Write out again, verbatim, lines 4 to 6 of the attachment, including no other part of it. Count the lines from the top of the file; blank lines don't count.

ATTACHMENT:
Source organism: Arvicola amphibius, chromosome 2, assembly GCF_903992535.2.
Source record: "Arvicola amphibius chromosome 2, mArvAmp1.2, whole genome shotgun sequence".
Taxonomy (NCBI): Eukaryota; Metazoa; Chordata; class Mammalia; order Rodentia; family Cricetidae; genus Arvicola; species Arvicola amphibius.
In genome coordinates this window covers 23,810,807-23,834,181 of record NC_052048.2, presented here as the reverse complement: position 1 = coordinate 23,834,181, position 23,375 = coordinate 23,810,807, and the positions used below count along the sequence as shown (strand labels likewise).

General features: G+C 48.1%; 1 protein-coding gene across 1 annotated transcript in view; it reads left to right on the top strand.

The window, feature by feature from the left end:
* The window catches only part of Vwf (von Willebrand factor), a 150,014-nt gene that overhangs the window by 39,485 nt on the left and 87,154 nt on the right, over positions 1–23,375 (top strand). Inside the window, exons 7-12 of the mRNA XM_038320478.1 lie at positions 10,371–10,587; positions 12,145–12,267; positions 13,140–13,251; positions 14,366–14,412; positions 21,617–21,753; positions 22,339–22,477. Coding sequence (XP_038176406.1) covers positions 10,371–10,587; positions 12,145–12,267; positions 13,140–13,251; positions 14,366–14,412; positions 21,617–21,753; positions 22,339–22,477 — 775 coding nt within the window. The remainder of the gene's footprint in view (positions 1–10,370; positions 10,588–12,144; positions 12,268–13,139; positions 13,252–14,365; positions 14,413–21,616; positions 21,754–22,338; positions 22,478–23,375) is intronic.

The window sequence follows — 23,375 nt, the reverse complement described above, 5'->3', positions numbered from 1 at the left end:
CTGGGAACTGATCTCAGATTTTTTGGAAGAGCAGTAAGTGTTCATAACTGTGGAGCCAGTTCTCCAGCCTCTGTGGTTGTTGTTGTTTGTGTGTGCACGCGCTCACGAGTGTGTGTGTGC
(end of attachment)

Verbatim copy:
In genome coordinates this window covers 23,810,807-23,834,181 of record NC_052048.2, presented here as the reverse complement: position 1 = coordinate 23,834,181, position 23,375 = coordinate 23,810,807, and the positions used below count along the sequence as shown (strand labels likewise).

General features: G+C 48.1%; 1 protein-coding gene across 1 annotated transcript in view; it reads left to right on the top strand.

The window, feature by feature from the left end: